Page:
1-of-N Coding System

Jump to: navigation, search

A 1-of-N Coding System is a constant-weight coding that is a binary system.

Binary Gray code One-hot/1-of-N
000 000 00000001
001 001 00000010
010 011 00000100
011 010 00001000
100 110 00010000
101 111 00100000
110 101 01000000
111 100 10000000



  • (Wikipedia, 2015) ⇒ http://en.wikipedia.org/wiki/One-hot Retrieved:2015-2-18.
    • In digital circuits, one-hot refers to a group of bits among which the legal combinations of values are only those with a single high (1) bit and all the others low (0).

      A similar implementation in which all bits are '1' except one '0' is sometimes called one-cold.

  • (Wikipedia, 2015) ⇒ http://en.wikipedia.org/wiki/Constant-weight_code#1_of_N_codes Retrieved:2015-2-18.
    • A special case of constant weight codes are the one-of-N codes, that encode [math]log_2 N[/math] bits in a code-word of [math]N[/math] bits. The one-of-two code uses the code words 01 and 10 to encode the bits '0' and '1'. A one-of-four code can use the words 0001, 0010, 0100, 1000 in order to encode two bits 00, 01, 10, and 11. An example is dual rail encoding, and chain link used in delay insensitive circuits. For these codes, [math]n=N,~ d=2,~ w=1[/math] and [math]A(n, d, w) = n[/math].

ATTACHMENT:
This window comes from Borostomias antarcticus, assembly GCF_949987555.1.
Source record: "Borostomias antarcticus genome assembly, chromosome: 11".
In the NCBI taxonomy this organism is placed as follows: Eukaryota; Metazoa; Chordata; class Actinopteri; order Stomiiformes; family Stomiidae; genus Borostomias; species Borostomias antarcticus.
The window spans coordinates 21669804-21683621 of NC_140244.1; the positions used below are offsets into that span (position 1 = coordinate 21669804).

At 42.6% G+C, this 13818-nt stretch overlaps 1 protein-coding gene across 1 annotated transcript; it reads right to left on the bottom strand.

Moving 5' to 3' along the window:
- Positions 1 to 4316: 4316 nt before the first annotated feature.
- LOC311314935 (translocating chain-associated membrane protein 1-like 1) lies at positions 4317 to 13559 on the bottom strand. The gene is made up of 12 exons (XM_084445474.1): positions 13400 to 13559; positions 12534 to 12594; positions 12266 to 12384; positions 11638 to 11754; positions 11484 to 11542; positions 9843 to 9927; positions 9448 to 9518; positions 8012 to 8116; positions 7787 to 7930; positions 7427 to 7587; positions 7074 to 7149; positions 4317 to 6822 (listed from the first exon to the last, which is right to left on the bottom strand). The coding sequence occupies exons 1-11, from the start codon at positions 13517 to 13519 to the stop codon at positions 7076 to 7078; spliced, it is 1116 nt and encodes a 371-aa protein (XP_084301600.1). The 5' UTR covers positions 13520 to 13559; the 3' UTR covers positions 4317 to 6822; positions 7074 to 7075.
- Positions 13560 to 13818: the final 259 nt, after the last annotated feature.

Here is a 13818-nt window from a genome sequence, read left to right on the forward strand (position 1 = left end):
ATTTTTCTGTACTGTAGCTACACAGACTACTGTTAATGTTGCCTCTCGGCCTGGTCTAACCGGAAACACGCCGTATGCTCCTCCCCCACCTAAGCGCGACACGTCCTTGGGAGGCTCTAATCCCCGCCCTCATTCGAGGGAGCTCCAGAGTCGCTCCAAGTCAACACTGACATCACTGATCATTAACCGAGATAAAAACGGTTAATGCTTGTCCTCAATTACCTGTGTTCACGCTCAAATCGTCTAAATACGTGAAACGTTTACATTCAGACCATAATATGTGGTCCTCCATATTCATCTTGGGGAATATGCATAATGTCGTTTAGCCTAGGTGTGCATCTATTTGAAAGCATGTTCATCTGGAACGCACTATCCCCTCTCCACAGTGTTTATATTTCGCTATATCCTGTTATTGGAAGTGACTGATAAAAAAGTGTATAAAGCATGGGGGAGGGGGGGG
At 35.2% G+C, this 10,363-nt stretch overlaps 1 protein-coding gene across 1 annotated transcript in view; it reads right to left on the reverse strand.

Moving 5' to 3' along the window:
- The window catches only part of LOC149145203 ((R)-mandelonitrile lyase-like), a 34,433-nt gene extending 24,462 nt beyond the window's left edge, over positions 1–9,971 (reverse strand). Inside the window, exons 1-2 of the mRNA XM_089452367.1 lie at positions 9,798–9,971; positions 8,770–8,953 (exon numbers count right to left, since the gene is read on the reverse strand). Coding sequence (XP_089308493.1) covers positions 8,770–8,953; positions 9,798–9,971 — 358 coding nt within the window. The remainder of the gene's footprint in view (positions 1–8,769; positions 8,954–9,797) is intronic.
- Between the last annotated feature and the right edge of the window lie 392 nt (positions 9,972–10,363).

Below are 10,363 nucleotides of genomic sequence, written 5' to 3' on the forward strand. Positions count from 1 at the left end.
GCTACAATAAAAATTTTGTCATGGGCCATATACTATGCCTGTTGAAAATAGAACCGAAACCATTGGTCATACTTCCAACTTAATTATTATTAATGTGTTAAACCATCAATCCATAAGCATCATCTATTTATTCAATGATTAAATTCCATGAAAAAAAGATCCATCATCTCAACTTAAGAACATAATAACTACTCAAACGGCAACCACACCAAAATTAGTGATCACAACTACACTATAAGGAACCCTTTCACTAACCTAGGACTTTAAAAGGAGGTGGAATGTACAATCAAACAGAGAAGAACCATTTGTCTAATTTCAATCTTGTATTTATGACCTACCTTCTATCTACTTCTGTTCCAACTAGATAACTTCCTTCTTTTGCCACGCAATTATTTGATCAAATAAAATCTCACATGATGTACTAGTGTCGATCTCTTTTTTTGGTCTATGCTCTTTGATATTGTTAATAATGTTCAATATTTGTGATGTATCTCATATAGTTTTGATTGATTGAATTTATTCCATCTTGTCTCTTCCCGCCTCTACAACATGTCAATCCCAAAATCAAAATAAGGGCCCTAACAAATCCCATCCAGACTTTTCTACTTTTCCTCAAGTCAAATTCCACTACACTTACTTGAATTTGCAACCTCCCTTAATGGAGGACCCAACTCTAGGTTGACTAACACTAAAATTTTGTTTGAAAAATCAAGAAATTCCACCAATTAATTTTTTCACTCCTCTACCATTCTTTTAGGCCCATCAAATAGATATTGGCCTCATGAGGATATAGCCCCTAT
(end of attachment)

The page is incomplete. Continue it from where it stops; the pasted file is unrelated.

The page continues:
Some of the more notable uses of one-hot codes include

      biphase mark code uses a 1 of 2 code;

      pulse-position modulation uses a 1 of n code;

      address decoder,



  • (Wikipedia, 2014) ⇒ http://en.wikipedia.org/wiki/Multinomial_distribution Retrieved:2014-10-29.
    • … Note that, in some fields, such as natural language processing, the categorical and multinomial distributions are conflated, and it is common to speak of a "multinomial distribution" when a categorical distribution is actually meant. This stems from the fact that it is sometimes convenient to express the outcome of a categorical distribution as a "1-of-K" vector (a vector with one element containing a 1 and all other elements containing a 0) rather than as an integer in the range [math]1 \dots K[/math]; in this form, a categorical distribution is equivalent to a multinomial distribution over a single trial.